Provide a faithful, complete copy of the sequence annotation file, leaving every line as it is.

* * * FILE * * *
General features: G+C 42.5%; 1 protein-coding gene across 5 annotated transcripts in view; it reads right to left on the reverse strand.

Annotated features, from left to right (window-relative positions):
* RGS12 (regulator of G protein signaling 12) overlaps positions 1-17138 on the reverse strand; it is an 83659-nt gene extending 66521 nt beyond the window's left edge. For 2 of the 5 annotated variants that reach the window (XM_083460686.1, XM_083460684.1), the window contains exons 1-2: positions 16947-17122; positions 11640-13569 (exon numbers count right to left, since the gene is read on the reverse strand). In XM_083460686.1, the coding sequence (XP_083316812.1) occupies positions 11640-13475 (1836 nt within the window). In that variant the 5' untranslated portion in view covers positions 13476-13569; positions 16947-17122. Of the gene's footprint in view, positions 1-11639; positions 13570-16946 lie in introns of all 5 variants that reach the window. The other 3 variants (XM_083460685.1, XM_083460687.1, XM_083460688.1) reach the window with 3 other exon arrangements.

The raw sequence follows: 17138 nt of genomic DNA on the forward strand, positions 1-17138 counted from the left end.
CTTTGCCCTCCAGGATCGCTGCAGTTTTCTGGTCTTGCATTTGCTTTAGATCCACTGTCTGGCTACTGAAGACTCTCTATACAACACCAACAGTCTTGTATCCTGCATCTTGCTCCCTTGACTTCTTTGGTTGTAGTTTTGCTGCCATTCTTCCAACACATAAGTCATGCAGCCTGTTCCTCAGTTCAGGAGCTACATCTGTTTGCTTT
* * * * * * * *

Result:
General features: G+C 42.5%; 1 protein-coding gene across 5 annotated transcripts in view; it reads right to left on the reverse strand.

Annotated features, from left to right (window-relative positions):
* RGS12 (regulator of G protein signaling 12) overlaps positions 1-17138 on the reverse strand; it is an 83659-nt gene extending 66521 nt beyond the window's left edge. For 2 of the 5 annotated variants that reach the window (XM_083460686.1, XM_083460684.1), the window contains exons 1-2: positions 16947-17122; positions 11640-13569 (exon numbers count right to left, since the gene is read on the reverse strand). In XM_083460686.1, the coding sequence (XP_083316812.1) occupies positions 11640-13475 (1836 nt within the window). In that variant the 5' untranslated portion in view covers positions 13476-13569; positions 16947-17122. Of the gene's footprint in view, positions 1-11639; positions 13570-16946 lie in introns of all 5 variants that reach the window. The other 3 variants (XM_083460685.1, XM_083460687.1, XM_083460688.1) reach the window with 3 other exon arrangements.

The raw sequence follows: 17138 nt of genomic DNA on the forward strand, positions 1-17138 counted from the left end.
CTTTGCCCTCCAGGATCGCTGCAGTTTTCTGGTCTTGCATTTGCTTTAGATCCACTGTCTGGCTACTGAAGACTCTCTATACAACACCAACAGTCTTGTATCCTGCATCTTGCTCCCTTGACTTCTTTGGTTGTAGTTTTGCTGCCATTCTTCCAACACATAAGTCATGCAGCCTGTTCCTCAGTTCAGGAGCTACATCTGTTTGCTTT